As declared heretofore, the Act has established the Convention as part of national law. The rights and freedoms that it secures provide citizens with a range of positive entitlements to asset in the course of a dispute with any public authority. Petitioners will not have to prove to the court that a disputed decision was so irrational that no rational public authority could have taken it ; this is known as the ‘Wednesbury unreasonableness’ test. Provided that a litigant can show that he was personally affected by the action of decision of the public body, it is sufficient to simply establish a breach of a Treaty right which, according to the court, was overstepped without lawful justification.
Any court or tribunal, in deciding a matter relating to a Resolution right, must take into consideration previously established precedents, be they judgements, decisions, declarations and opinions made or given by the European Commission and Court of Human Rights and the Committee of Ministers of the Council of Europe. Hence, such precedents will be highly leading, though not binding, on national courts in England and Wales.
One of the main aims of the Act has been to establish a culture of rights and freedoms arising from a shared recognition of what is inherently right and wrong. A major change resulting from the passing of this Act is that, whereas previously, a national court would only look to the Convention for guidance in exceptional circumstances, it is now an onus of national courts to respect and secure for inhabitants the rights established in the Treaty.
It is also to be hoped that, as an indirect result of the Act, an increased level of assurance by nationals in public builds and authorities will be seen. Such joint and established necessary values in relation to human rights will be certain to promote a grander unity amongst society since such rights must, henceforth, be a part of all policy making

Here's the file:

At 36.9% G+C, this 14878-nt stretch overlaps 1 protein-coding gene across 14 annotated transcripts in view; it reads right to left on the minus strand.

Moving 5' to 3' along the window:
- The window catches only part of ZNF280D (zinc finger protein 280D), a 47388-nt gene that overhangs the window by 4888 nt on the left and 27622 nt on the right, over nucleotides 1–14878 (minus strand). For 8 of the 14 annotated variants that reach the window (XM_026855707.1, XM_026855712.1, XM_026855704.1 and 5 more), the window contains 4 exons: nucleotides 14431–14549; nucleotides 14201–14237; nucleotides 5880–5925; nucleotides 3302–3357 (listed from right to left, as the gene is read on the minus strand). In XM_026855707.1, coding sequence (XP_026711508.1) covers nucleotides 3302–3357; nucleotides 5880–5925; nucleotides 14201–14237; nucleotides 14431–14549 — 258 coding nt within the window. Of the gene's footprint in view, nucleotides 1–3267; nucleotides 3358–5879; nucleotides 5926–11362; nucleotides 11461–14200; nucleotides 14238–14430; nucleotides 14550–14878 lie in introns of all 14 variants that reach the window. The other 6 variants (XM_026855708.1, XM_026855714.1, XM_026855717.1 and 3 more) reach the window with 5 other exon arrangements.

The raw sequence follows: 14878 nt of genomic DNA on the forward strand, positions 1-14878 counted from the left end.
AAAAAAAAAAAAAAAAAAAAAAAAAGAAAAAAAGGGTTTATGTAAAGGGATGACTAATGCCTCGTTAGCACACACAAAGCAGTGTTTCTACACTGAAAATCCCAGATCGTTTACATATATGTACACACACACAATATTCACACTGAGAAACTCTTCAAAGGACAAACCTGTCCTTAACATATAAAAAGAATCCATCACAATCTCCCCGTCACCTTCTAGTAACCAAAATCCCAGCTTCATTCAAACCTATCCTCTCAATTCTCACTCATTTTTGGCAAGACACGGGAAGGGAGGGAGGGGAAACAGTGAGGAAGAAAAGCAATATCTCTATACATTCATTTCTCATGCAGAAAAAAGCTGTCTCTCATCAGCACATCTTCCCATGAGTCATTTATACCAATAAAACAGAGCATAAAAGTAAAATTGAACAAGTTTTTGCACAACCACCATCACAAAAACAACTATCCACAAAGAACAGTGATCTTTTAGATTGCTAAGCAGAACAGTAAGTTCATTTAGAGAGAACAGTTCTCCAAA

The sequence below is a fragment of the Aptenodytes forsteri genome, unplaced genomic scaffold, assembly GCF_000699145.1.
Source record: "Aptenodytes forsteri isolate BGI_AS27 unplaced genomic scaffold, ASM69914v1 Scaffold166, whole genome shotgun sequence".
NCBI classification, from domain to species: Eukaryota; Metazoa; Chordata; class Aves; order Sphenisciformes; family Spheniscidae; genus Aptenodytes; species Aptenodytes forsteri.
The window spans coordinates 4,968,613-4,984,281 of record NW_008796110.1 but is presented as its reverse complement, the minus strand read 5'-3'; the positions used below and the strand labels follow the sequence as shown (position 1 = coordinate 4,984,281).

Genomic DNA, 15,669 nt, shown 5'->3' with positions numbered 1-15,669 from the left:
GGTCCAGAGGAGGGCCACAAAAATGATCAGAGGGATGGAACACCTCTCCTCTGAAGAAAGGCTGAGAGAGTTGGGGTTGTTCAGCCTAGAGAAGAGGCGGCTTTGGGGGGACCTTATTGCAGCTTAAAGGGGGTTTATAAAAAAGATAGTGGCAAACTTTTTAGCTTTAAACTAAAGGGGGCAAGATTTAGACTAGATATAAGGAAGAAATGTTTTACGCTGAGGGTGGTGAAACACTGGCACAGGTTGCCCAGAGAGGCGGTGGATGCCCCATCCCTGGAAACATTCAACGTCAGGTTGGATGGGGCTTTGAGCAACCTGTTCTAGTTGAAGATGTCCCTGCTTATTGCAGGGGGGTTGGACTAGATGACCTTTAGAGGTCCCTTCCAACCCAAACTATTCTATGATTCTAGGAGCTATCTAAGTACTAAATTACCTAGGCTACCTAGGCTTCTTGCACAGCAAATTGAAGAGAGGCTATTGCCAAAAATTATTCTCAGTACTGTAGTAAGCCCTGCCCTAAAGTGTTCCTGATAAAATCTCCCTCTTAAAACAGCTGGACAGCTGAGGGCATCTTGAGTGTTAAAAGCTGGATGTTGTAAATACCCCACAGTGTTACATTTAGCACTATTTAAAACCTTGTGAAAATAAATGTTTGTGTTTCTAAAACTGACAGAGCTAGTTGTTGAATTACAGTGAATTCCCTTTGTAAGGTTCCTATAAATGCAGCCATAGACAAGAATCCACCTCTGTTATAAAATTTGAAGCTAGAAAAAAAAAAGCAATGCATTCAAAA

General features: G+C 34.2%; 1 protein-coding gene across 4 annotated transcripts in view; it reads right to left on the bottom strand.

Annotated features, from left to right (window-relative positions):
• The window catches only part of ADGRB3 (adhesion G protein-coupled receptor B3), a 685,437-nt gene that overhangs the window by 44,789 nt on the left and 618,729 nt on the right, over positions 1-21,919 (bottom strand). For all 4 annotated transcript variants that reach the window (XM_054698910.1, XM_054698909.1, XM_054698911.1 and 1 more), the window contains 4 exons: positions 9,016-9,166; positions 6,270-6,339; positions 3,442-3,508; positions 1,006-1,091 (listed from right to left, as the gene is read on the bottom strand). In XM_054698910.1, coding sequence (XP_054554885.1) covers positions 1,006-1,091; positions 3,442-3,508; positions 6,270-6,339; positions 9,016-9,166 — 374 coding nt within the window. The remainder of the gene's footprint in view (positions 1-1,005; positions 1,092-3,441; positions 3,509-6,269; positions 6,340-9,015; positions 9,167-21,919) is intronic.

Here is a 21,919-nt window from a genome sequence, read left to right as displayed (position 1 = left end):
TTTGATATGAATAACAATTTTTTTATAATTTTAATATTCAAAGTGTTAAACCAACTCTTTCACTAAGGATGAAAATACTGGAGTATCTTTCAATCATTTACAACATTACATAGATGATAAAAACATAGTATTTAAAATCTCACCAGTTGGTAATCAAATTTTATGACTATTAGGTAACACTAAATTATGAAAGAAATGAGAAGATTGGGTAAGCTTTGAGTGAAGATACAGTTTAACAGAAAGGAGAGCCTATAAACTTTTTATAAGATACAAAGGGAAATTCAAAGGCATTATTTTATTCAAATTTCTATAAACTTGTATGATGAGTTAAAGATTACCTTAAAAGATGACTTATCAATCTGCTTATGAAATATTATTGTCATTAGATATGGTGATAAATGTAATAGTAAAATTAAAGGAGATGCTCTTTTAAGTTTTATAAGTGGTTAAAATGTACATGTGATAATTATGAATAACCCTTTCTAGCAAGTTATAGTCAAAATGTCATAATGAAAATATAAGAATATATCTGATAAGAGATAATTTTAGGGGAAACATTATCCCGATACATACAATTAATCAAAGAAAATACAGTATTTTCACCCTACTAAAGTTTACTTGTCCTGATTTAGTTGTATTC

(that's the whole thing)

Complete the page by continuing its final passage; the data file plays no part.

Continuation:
IMPACT ON JUDICIARY REVIEWS
This realistic research study drew much from the policies and experience attained in the course of the previous studies, and built on the important links established by PLP with the Secretarial Court, academics and experts. Provides a detailed break of the number of civil judicial journal claims issued and contracted approval in each category within the research period. It cogitates the numbers of Human Rights Act claims in judicial review accounts and compares the outcome patterns of HRA and non-HRA cases, concluding that there is little evidence to suggest that the introduction of the HRA has led to a significant increase in the number of claims brought, despite the steady year-on-year rise in the number of claims issued in the Administrative Court. It traditional that the HRA was cited in just under half of all civil claims between January and June 2002, although this varied considerably according to the subject matter of the application. It advance found that, in the bulk of cases, the exclusion of human rights arguments did not add significantly to the case or to the claimant’s prospects of success. The study have been usually cited in speculative periodicals in the UK and abroad
The key and prevailing question is whether the Human Rights Act has inhibited the realization of the Government’s objectives on crime and terrorism and led to the public being exposed to additional and unnecessary risk. Section 2 of this review shows that the effect of the Act upon
domestic UK law has been far from negligible, and has involved the courts in a much more active and intense inquiry of the Expensive than they had been prerequisite to do earlier to October 2000. The courts have also everyday this scrutiny to major bill and, in some high pro”le cases, have declared Acts of Parliament to be incompatible with the Convention rights under section 4 of the Act. But – and as the Avowals of Illogicality themselves illustrate – the public policy issues which arise here derive not from the effect of the Human Rights Act in UK law, but from the UK’s obligations under the European Convention on Human Rights itself – to which the Government and all the major political parties remain unswerving. Indeed, the evidence is that, if anything, the UK Government tends to get better outcomes than previously in Strasbourg through having the Act, because these issues are resolved by UK judges here in a manner which has gained the consent and respect of the European Court of Human Rights. The pooled view of the retreat assistances is that, although there are signi”cant resource implications in servicing the structures set up to deal with perilous kidnapper suspects, these result not from the Human Rights Act, but from decisions of the Strasbourg Court in cases such as Chahal. Nor do they believe that the courts’ attitude to Article 8 has caused any particular problem, since interferences with the right to privacy are tolerable in the interests of national security where they are necessary and right.